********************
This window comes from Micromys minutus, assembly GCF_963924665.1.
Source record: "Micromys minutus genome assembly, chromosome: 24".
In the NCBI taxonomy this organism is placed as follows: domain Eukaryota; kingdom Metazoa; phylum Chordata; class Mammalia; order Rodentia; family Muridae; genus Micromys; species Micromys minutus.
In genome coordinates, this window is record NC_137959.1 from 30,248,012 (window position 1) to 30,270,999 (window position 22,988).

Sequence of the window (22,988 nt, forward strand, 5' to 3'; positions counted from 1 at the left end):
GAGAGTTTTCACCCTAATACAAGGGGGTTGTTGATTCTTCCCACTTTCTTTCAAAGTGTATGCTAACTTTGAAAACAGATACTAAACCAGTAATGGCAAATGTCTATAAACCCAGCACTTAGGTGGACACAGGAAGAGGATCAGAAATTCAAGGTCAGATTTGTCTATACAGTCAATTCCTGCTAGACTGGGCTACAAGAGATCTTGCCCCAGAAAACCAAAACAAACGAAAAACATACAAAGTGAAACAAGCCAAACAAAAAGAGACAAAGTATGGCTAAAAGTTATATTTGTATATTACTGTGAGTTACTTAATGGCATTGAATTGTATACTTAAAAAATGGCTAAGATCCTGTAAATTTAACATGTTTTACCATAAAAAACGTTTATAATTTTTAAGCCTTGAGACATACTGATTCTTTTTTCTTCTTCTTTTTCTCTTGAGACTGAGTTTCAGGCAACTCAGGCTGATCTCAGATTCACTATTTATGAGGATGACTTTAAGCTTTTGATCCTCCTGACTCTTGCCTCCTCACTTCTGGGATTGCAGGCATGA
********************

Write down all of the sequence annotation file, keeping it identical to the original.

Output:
This window comes from Micromys minutus, assembly GCF_963924665.1.
Source record: "Micromys minutus genome assembly, chromosome: 24".
In the NCBI taxonomy this organism is placed as follows: domain Eukaryota; kingdom Metazoa; phylum Chordata; class Mammalia; order Rodentia; family Muridae; genus Micromys; species Micromys minutus.
In genome coordinates, this window is record NC_137959.1 from 30,248,012 (window position 1) to 30,270,999 (window position 22,988).

Sequence of the window (22,988 nt, forward strand, 5' to 3'; positions counted from 1 at the left end):
GAGAGTTTTCACCCTAATACAAGGGGGTTGTTGATTCTTCCCACTTTCTTTCAAAGTGTATGCTAACTTTGAAAACAGATACTAAACCAGTAATGGCAAATGTCTATAAACCCAGCACTTAGGTGGACACAGGAAGAGGATCAGAAATTCAAGGTCAGATTTGTCTATACAGTCAATTCCTGCTAGACTGGGCTACAAGAGATCTTGCCCCAGAAAACCAAAACAAACGAAAAACATACAAAGTGAAACAAGCCAAACAAAAAGAGACAAAGTATGGCTAAAAGTTATATTTGTATATTACTGTGAGTTACTTAATGGCATTGAATTGTATACTTAAAAAATGGCTAAGATCCTGTAAATTTAACATGTTTTACCATAAAAAACGTTTATAATTTTTAAGCCTTGAGACATACTGATTCTTTTTTCTTCTTCTTTTTCTCTTGAGACTGAGTTTCAGGCAACTCAGGCTGATCTCAGATTCACTATTTATGAGGATGACTTTAAGCTTTTGATCCTCCTGACTCTTGCCTCCTCACTTCTGGGATTGCAGGCATGA